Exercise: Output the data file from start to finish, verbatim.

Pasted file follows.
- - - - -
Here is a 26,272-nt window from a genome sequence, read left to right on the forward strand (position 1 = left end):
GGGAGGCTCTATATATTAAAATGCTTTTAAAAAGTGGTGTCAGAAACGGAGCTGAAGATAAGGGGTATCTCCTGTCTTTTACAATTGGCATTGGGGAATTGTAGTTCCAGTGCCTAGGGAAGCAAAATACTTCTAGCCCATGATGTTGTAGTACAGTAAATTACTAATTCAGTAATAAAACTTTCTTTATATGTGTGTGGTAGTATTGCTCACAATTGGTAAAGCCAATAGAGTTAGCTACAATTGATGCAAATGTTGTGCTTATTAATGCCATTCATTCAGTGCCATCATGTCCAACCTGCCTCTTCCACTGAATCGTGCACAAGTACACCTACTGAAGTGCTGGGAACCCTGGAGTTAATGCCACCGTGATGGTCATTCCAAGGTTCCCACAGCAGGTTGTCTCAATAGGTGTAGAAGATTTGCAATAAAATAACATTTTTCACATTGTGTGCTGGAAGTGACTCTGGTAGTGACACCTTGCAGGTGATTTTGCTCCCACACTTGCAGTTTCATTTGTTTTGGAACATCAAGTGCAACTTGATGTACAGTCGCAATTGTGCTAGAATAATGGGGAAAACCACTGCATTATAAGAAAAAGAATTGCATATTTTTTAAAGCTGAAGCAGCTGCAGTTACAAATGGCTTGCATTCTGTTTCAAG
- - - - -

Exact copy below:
Here is a 26,272-nt window from a genome sequence, read left to right on the forward strand (position 1 = left end):
GGGAGGCTCTATATATTAAAATGCTTTTAAAAAGTGGTGTCAGAAACGGAGCTGAAGATAAGGGGTATCTCCTGTCTTTTACAATTGGCATTGGGGAATTGTAGTTCCAGTGCCTAGGGAAGCAAAATACTTCTAGCCCATGATGTTGTAGTACAGTAAATTACTAATTCAGTAATAAAACTTTCTTTATATGTGTGTGGTAGTATTGCTCACAATTGGTAAAGCCAATAGAGTTAGCTACAATTGATGCAAATGTTGTGCTTATTAATGCCATTCATTCAGTGCCATCATGTCCAACCTGCCTCTTCCACTGAATCGTGCACAAGTACACCTACTGAAGTGCTGGGAACCCTGGAGTTAATGCCACCGTGATGGTCATTCCAAGGTTCCCACAGCAGGTTGTCTCAATAGGTGTAGAAGATTTGCAATAAAATAACATTTTTCACATTGTGTGCTGGAAGTGACTCTGGTAGTGACACCTTGCAGGTGATTTTGCTCCCACACTTGCAGTTTCATTTGTTTTGGAACATCAAGTGCAACTTGATGTACAGTCGCAATTGTGCTAGAATAATGGGGAAAACCACTGCATTATAAGAAAAAGAATTGCATATTTTTTAAAGCTGAAGCAGCTGCAGTTACAAATGGCTTGCATTCTGTTTCAAG